Need to know:
- Artificial intelligence (AI) is already transforming the speed with which financial advice is delivered in the workplace, tailoring messages to employees, as well as helping them to make healthier lifestyle choices.
- In the near future, AI is expected to continue personalising information to increase employee engagement with benefits, leading to more take-up and increased productivity, loyalty and retention.
- AI systems need to be free of bias and covered by strong governance to gain employees’ trust.
From virtual assistants to smart hairbrushes, AI is transforming everyday routines. It also has the potential to change how staff interact with their employee benefits, making products and services smarter and more engaging.
Practical application in the workplace is still in its infancy, but may be due for a considerable increase in take-up, says George Zarkadakis, digital lead at Willis Towers Watson. “AI is mainly used at the front end now, making it easier for employees to find what they need,” he explains. “There are obstacles, but this technology is very powerful and I expect we’ll see a huge change in its adoption over the next couple of years.”
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Although AI’s use within employee benefits is still fairly limited, it is already making its mark. As well as being used in benefits chatbots to direct employees to the most relevant content, it is transforming the speed and methods with which advice can be delivered.
This is especially true when it comes to imparting targeted advice, according to Phil Blows, sales director at Wealth Wizards. “[It can make] financial advice affordable and accessible to as many people as possible. It takes around 10 hours to conduct retirement advice but, by using AI, this can be cut down to 60 to 90 minutes.”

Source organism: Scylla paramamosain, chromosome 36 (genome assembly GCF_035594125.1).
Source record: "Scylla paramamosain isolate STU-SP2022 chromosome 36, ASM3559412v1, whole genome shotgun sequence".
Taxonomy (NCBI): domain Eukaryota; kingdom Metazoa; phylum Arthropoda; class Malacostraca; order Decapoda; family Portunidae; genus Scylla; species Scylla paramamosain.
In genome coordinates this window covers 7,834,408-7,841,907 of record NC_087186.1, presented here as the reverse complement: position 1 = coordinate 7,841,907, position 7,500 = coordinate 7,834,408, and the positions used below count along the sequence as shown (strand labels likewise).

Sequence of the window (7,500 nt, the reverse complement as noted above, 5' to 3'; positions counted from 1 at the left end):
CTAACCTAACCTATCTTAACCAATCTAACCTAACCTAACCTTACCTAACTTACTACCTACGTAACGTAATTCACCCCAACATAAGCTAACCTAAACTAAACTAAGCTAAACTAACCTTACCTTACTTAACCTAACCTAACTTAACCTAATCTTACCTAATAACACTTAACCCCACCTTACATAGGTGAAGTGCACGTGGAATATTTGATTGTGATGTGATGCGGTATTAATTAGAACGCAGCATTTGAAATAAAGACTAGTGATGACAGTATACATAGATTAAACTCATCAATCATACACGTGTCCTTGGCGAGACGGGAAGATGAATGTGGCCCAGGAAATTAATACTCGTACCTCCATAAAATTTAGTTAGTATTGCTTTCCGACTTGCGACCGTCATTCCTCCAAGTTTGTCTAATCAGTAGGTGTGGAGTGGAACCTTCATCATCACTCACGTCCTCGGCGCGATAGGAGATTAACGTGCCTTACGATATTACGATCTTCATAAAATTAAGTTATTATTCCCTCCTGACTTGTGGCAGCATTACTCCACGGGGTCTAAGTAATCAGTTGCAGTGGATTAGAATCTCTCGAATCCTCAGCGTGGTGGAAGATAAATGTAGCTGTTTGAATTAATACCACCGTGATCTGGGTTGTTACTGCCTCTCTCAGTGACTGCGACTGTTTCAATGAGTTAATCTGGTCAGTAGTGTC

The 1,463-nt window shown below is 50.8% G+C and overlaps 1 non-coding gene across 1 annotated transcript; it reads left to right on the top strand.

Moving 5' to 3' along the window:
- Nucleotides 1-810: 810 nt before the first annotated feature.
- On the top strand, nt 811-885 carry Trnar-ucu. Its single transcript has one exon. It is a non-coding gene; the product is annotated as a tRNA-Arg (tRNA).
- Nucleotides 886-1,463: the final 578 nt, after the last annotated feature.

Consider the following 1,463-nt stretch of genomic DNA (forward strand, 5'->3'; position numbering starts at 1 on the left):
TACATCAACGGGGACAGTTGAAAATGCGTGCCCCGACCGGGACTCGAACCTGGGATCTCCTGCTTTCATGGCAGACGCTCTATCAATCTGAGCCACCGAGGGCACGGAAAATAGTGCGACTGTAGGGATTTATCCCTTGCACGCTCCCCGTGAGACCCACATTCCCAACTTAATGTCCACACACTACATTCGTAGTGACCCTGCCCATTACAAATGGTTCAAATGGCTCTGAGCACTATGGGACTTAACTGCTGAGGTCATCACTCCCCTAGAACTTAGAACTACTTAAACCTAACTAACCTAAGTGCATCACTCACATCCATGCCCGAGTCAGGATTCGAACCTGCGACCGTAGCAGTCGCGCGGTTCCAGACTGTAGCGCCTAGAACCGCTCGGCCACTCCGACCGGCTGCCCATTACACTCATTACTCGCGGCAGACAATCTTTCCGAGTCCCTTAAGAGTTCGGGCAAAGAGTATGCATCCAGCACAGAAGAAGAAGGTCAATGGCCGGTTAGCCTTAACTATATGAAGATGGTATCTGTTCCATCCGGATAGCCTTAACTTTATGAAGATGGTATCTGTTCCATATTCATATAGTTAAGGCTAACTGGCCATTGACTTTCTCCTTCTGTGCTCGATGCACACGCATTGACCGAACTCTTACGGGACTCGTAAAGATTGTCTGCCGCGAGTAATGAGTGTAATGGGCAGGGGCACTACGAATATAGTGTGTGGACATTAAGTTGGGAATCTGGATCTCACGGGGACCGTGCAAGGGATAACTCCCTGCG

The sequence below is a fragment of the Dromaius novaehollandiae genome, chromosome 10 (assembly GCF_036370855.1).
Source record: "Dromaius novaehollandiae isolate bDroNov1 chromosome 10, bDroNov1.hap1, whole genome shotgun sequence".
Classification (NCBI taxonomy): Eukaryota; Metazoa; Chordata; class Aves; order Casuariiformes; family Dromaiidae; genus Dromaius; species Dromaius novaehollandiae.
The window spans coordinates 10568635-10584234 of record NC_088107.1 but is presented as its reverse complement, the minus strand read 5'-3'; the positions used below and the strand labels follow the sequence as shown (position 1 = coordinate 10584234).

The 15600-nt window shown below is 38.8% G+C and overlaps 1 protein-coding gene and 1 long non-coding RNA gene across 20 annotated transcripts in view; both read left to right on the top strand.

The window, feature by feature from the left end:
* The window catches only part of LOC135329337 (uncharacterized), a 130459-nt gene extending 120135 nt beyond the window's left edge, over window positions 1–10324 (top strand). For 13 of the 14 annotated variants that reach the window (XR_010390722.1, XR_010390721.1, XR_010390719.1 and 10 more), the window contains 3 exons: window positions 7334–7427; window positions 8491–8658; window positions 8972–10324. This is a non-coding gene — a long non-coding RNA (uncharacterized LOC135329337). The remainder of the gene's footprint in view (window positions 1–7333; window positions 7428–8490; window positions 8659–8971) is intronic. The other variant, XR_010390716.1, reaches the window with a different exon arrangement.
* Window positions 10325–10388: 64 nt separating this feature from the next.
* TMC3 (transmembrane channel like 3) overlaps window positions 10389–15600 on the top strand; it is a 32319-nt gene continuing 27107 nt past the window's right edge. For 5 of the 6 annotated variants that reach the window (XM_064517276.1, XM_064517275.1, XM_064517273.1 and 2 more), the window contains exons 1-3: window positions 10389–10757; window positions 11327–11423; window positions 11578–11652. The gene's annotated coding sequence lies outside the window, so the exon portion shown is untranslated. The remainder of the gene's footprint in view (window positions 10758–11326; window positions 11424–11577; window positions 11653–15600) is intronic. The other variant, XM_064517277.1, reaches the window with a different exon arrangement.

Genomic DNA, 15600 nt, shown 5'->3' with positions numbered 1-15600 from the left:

To do this, the AI system uses a series of algorithms. These take a range of inputs, such as the employee’s objectives and attitude to risk, and overlays this information with the benefit choices that are available to them to come up with personalised advice.
AI-driven coaching can also help employees make healthy lifestyle choices, and provide personalised health information. Dr Umang Patel, clinical director at Babylon Health, explains: “Our AI is built on machine learning, taking data from a range of sources, including the medical community and our own users. This is then used to triage employees, providing them with medical information and helping them access the most appropriate treatment.”
Future developments are likely to take AI into even more areas of employee benefits, transforming enrolment and decision tools within flexible benefits, according to Dom Manley, UK technology product manager at Aon. “This will help employees understand the benefits on offer, personalising the selection and helping to present the ‘why’,” he says. “AI could even start shifting how the applications engage with employees, giving a totally different experience.”
AI could also become more of a personal assistant for employees, helping them use benefits to support their working day, believes Chris Bailey, partner at Mercer Marsh Benefits. “It could look at areas such as an employee’s diary, travel, workload and health and suggest ways to work more efficiently,” he says. “If someone has meetings solid between 10am and 3pm it might recommend making time for breakfast or block out an hour later so they can get to the gym. The workplace is a really powerful environment for AI: in the home you need to have lots of hand-offs between service providers to get full power, but in the workplace they’re all on the same platform.”